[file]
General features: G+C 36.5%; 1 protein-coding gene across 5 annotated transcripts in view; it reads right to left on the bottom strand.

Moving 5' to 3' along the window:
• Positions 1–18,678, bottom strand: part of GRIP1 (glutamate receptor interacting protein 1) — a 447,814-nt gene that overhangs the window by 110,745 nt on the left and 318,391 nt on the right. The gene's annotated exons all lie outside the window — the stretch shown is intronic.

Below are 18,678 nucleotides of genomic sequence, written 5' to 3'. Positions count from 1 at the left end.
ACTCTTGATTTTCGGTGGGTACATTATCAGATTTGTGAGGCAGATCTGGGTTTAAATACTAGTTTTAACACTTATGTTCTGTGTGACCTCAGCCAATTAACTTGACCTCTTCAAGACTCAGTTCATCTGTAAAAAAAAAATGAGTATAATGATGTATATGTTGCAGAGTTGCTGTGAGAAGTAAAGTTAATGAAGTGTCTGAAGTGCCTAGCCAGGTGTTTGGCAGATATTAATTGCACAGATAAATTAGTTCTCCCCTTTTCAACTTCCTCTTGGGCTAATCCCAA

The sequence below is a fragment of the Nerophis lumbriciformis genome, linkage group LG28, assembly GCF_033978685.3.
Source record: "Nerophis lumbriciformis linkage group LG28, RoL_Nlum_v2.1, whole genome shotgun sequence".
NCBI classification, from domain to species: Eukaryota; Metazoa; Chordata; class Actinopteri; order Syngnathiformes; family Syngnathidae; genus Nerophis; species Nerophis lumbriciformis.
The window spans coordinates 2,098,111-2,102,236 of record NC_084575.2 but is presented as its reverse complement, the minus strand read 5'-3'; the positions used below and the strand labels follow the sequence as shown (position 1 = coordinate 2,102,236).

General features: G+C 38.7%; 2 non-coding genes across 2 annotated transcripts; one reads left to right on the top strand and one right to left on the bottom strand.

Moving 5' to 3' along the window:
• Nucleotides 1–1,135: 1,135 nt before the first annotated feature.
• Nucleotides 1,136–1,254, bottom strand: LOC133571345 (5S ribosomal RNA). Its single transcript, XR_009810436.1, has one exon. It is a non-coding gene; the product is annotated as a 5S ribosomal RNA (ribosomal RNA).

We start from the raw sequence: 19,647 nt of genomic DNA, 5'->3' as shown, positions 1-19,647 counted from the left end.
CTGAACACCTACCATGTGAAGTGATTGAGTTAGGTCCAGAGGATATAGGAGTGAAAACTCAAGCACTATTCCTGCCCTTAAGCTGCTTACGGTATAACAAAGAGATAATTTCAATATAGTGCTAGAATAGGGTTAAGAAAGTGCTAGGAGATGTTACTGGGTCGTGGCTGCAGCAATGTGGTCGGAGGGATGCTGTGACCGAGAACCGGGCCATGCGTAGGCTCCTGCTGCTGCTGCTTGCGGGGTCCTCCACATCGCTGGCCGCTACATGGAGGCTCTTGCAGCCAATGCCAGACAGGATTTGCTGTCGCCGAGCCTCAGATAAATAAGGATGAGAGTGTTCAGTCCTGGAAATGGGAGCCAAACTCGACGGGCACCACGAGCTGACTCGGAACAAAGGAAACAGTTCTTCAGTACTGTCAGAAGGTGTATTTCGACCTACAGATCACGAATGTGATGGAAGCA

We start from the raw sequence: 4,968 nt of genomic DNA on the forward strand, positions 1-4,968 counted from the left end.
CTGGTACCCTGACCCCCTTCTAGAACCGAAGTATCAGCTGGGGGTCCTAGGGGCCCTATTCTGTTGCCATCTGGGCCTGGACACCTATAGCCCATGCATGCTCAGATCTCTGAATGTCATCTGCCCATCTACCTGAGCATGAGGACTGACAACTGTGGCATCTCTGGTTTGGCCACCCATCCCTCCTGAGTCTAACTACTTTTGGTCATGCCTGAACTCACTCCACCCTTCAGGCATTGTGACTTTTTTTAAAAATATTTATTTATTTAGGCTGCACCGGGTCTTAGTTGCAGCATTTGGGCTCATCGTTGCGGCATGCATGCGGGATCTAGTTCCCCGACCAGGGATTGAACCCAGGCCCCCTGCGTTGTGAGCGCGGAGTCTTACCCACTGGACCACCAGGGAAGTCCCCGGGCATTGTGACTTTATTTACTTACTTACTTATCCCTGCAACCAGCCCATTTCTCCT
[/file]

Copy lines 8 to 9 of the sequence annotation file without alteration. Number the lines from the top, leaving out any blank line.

NCBI classification, from domain to species: Eukaryota; Metazoa; Chordata; class Actinopteri; order Syngnathiformes; family Syngnathidae; genus Nerophis; species Nerophis lumbriciformis.
The window spans coordinates 2,098,111-2,102,236 of record NC_084575.2 but is presented as its reverse complement, the minus strand read 5'-3'; the positions used below and the strand labels follow the sequence as shown (position 1 = coordinate 2,102,236).